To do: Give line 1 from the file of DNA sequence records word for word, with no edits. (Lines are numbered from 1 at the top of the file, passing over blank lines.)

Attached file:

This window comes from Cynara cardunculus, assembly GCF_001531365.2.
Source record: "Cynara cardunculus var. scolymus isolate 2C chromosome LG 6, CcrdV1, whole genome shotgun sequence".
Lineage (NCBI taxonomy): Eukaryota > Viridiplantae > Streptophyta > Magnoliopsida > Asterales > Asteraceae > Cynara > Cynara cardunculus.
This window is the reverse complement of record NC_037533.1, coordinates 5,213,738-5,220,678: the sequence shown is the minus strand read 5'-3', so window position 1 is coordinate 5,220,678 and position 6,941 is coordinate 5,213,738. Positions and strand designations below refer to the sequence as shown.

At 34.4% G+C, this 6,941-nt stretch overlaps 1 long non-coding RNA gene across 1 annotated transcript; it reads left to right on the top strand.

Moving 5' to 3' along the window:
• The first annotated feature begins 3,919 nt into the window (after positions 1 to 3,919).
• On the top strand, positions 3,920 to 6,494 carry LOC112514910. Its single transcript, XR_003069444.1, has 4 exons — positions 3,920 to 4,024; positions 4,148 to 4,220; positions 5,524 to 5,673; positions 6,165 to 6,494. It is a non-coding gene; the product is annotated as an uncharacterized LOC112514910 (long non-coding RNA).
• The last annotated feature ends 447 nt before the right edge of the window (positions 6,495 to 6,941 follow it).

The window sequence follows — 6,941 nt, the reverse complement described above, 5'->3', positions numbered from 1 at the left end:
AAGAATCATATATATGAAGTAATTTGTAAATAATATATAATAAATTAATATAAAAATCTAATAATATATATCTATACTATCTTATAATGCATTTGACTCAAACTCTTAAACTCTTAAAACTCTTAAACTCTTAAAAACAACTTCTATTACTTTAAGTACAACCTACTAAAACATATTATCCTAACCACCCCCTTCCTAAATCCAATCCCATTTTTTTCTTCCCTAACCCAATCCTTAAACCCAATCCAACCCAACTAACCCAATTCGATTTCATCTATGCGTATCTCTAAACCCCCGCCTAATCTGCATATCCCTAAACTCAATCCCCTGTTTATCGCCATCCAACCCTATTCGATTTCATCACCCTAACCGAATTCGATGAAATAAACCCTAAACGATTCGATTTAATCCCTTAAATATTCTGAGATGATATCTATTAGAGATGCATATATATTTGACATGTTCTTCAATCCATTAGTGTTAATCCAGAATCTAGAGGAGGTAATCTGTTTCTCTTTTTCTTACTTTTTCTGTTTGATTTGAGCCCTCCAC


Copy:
This window comes from Cynara cardunculus, assembly GCF_001531365.2.